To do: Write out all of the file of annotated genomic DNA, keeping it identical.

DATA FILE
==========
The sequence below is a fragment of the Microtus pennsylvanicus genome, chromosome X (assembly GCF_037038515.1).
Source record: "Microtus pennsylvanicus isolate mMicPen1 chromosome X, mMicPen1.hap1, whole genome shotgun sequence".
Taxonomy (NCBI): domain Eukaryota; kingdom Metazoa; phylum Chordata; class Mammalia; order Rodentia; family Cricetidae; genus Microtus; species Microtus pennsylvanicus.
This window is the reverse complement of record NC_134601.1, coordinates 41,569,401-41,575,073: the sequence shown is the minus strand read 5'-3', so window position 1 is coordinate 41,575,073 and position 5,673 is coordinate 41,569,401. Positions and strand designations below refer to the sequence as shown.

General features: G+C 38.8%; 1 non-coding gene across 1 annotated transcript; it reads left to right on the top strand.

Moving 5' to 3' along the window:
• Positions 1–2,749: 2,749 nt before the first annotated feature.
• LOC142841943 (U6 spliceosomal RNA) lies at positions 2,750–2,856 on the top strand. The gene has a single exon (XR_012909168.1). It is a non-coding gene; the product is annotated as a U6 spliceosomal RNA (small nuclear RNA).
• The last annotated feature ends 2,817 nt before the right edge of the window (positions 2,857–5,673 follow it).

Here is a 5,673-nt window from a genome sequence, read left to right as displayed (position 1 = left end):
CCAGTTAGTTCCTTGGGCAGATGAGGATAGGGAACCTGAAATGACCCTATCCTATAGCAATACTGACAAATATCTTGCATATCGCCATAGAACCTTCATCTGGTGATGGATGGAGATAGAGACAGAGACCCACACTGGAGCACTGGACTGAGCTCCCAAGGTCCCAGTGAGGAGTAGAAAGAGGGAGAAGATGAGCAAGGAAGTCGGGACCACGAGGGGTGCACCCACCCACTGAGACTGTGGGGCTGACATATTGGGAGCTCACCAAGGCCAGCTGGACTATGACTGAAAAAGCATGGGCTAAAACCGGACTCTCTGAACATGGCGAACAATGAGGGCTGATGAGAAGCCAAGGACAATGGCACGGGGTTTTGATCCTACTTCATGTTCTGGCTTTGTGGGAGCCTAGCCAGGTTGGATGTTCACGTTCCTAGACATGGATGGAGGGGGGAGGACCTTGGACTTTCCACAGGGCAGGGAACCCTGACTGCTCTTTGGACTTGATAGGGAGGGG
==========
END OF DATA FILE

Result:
The sequence below is a fragment of the Microtus pennsylvanicus genome, chromosome X (assembly GCF_037038515.1).
Source record: "Microtus pennsylvanicus isolate mMicPen1 chromosome X, mMicPen1.hap1, whole genome shotgun sequence".
Taxonomy (NCBI): domain Eukaryota; kingdom Metazoa; phylum Chordata; class Mammalia; order Rodentia; family Cricetidae; genus Microtus; species Microtus pennsylvanicus.
This window is the reverse complement of record NC_134601.1, coordinates 41,569,401-41,575,073: the sequence shown is the minus strand read 5'-3', so window position 1 is coordinate 41,575,073 and position 5,673 is coordinate 41,569,401. Positions and strand designations below refer to the sequence as shown.

General features: G+C 38.8%; 1 non-coding gene across 1 annotated transcript; it reads left to right on the top strand.

Moving 5' to 3' along the window:
• Positions 1–2,749: 2,749 nt before the first annotated feature.
• LOC142841943 (U6 spliceosomal RNA) lies at positions 2,750–2,856 on the top strand. The gene has a single exon (XR_012909168.1). It is a non-coding gene; the product is annotated as a U6 spliceosomal RNA (small nuclear RNA).
• The last annotated feature ends 2,817 nt before the right edge of the window (positions 2,857–5,673 follow it).

Here is a 5,673-nt window from a genome sequence, read left to right as displayed (position 1 = left end):
CCAGTTAGTTCCTTGGGCAGATGAGGATAGGGAACCTGAAATGACCCTATCCTATAGCAATACTGACAAATATCTTGCATATCGCCATAGAACCTTCATCTGGTGATGGATGGAGATAGAGACAGAGACCCACACTGGAGCACTGGACTGAGCTCCCAAGGTCCCAGTGAGGAGTAGAAAGAGGGAGAAGATGAGCAAGGAAGTCGGGACCACGAGGGGTGCACCCACCCACTGAGACTGTGGGGCTGACATATTGGGAGCTCACCAAGGCCAGCTGGACTATGACTGAAAAAGCATGGGCTAAAACCGGACTCTCTGAACATGGCGAACAATGAGGGCTGATGAGAAGCCAAGGACAATGGCACGGGGTTTTGATCCTACTTCATGTTCTGGCTTTGTGGGAGCCTAGCCAGGTTGGATGTTCACGTTCCTAGACATGGATGGAGGGGGGAGGACCTTGGACTTTCCACAGGGCAGGGAACCCTGACTGCTCTTTGGACTTGATAGGGAGGGG